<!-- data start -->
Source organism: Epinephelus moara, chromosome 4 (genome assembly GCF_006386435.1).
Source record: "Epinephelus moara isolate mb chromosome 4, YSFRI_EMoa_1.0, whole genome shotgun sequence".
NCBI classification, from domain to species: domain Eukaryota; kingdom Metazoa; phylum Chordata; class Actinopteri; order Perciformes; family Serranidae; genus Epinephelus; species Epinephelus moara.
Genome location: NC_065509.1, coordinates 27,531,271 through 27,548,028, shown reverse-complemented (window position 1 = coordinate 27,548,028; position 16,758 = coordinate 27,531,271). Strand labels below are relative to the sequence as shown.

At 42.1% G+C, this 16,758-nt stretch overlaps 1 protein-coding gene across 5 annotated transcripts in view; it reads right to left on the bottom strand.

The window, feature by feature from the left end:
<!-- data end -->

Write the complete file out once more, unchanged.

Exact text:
Source organism: Epinephelus moara, chromosome 4 (genome assembly GCF_006386435.1).
Source record: "Epinephelus moara isolate mb chromosome 4, YSFRI_EMoa_1.0, whole genome shotgun sequence".
NCBI classification, from domain to species: domain Eukaryota; kingdom Metazoa; phylum Chordata; class Actinopteri; order Perciformes; family Serranidae; genus Epinephelus; species Epinephelus moara.
Genome location: NC_065509.1, coordinates 27,531,271 through 27,548,028, shown reverse-complemented (window position 1 = coordinate 27,548,028; position 16,758 = coordinate 27,531,271). Strand labels below are relative to the sequence as shown.

At 42.1% G+C, this 16,758-nt stretch overlaps 1 protein-coding gene across 5 annotated transcripts in view; it reads right to left on the bottom strand.

The window, feature by feature from the left end: